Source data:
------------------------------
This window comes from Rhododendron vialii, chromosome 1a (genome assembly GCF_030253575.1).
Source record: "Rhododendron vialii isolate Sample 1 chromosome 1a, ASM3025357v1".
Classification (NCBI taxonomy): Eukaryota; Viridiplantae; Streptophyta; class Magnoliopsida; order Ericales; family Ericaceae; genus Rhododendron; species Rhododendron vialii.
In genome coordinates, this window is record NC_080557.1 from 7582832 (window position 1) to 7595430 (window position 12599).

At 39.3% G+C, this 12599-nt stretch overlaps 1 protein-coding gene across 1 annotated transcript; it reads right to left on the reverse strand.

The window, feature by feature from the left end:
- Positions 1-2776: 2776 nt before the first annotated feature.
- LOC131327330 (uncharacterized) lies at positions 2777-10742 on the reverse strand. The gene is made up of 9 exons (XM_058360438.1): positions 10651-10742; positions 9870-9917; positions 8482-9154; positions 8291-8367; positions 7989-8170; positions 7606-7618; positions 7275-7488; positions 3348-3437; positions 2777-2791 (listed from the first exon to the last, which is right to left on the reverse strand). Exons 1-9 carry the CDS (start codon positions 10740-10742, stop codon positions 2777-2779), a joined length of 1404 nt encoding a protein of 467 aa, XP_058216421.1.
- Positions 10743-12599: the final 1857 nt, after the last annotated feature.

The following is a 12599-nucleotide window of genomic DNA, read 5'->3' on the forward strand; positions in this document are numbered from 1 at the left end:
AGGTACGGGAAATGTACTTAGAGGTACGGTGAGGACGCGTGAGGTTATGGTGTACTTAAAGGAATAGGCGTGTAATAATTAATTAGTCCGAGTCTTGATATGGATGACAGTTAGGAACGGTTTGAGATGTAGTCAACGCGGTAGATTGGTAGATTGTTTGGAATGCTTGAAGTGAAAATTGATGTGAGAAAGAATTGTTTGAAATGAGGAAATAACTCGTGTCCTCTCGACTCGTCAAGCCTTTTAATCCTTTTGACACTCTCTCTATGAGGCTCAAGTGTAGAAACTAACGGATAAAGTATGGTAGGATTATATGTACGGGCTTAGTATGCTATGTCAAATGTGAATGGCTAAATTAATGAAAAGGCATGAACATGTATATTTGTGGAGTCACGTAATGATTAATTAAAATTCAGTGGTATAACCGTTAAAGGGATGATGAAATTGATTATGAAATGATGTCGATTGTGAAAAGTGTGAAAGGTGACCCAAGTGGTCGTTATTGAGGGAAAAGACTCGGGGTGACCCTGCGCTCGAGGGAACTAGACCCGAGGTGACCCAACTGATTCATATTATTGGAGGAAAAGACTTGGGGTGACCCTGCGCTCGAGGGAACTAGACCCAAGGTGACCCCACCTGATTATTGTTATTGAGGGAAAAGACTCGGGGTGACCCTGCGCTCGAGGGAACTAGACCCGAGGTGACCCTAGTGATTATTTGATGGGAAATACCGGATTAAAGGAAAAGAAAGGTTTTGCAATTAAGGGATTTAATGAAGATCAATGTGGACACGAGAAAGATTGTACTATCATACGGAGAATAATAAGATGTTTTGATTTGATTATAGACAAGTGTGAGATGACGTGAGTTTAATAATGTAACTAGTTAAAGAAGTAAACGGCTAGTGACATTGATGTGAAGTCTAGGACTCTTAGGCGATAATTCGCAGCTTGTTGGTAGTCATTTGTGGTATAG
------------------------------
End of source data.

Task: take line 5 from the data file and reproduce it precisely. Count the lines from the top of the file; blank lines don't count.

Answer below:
At 39.3% G+C, this 12599-nt stretch overlaps 1 protein-coding gene across 1 annotated transcript; it reads right to left on the reverse strand.